A bill that sailed through the state assembly Tuesday would bring early voting to New York state, allowing voters to cast their ballots up to two weeks before Election Day.
Under the bill’s provisions, a 15-day early voting period for general elections and an eight-day early voting period for primary and special elections would be established.
“Early voting will reduce barriers to participation that particularly impact working people, and ensure that all New Yorkers have an opportunity to participate in our democratic process,” said Attorney General Eric Schneiderman.
Currently, 32 states, along with the District of Columbia, have some form of early voting, Nationally, about 30 percent of the voters made use of it in presidential elections. Voter participation in New York for November 2012 was approximately 59.5 percent, among the lowest in the nation and lower than the 64.2 percent turnout rate for the 2008 general election.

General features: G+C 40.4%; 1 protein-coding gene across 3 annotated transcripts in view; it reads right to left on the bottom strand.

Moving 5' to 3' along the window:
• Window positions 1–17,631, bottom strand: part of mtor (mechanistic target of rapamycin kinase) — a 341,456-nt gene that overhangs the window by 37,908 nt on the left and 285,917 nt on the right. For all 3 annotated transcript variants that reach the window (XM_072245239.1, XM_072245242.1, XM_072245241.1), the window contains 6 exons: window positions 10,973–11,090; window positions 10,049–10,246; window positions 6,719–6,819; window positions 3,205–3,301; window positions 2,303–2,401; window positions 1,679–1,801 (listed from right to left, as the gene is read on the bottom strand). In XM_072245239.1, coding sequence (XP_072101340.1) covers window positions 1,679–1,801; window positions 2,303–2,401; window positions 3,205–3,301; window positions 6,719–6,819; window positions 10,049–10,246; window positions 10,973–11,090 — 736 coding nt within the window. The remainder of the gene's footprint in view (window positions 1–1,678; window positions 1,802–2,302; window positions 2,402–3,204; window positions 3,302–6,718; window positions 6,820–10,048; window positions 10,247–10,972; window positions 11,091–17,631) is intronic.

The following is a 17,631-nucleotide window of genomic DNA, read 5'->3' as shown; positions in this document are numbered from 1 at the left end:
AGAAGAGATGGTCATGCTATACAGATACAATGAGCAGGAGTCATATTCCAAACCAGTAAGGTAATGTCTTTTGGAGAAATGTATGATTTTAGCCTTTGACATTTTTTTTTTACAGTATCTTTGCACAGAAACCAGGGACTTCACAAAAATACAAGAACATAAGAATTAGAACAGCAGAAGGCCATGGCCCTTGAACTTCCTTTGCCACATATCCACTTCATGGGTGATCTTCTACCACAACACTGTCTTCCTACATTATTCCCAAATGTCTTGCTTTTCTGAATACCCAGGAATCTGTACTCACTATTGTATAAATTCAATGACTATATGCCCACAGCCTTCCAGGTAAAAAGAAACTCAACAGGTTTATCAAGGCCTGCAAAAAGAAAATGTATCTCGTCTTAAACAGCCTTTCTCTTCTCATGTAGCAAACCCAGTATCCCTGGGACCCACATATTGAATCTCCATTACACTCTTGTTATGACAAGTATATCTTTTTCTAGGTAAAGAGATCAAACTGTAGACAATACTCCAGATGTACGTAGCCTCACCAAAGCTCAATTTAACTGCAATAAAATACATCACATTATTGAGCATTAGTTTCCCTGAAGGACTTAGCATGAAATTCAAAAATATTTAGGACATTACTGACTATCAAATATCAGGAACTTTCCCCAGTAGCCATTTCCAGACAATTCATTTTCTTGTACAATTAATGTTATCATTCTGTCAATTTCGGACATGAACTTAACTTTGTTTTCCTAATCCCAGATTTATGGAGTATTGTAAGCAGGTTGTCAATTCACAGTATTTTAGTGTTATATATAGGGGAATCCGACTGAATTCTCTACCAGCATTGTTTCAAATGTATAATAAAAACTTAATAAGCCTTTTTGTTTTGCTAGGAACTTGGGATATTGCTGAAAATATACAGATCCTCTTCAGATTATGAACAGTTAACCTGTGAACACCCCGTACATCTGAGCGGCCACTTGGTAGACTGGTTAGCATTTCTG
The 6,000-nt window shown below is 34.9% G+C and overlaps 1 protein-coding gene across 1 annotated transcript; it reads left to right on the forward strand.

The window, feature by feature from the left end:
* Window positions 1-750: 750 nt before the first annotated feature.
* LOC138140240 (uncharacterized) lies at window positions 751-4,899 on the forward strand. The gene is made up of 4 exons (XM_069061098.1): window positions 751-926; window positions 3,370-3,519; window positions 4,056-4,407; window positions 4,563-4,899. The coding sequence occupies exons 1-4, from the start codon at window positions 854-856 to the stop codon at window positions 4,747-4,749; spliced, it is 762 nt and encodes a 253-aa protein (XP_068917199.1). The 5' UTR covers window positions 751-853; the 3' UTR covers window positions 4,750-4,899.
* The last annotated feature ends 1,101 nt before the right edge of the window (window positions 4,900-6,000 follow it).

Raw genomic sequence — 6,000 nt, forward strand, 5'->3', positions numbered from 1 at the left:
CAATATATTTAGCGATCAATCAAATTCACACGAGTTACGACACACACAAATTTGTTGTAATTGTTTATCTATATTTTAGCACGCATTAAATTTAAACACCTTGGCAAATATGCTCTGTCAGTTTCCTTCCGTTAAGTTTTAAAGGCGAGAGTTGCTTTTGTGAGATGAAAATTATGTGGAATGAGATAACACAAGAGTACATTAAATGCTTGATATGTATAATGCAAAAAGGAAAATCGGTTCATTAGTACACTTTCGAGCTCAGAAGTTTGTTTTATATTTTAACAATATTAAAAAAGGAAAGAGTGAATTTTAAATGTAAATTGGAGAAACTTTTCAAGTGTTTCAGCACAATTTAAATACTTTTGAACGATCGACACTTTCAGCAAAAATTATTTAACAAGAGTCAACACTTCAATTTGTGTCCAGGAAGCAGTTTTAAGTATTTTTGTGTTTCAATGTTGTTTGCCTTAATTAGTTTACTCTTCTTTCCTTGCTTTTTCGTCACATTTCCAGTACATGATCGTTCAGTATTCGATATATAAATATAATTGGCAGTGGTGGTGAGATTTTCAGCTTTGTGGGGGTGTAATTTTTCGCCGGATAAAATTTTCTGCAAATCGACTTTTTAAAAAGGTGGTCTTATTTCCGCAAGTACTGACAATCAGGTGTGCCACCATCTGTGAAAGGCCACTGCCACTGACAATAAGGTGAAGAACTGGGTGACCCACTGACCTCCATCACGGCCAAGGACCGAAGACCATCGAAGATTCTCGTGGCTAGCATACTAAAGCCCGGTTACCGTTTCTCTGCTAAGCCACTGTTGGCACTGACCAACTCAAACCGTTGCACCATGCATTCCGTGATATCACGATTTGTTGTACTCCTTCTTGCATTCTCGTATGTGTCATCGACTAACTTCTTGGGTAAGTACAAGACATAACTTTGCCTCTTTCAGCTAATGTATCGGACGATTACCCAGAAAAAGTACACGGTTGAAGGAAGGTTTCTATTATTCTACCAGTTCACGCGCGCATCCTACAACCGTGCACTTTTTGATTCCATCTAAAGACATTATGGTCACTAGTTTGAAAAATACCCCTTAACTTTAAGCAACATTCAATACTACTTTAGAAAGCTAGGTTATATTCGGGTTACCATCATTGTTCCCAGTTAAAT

According to the U.S. Census Bureau, 18 percent of those registered to vote who do not do so reported as reasons that they were too busy or they had conflicting work or school schedules.
Under the bill, each local Board of Elections would designate at least four polling places for voters to cast an early ballot in addition to a site at the local BOE. The sites would be open from 8 a.m. to 8 p.m. each weekday and 9 a.m. to 5 p.m. each Saturday and Sunday during the early voting period. Ballots cast during the early voting period would be counted at the close of the polls on Election Day and included in the election night tally.
The bill now goes to the Senate for passage.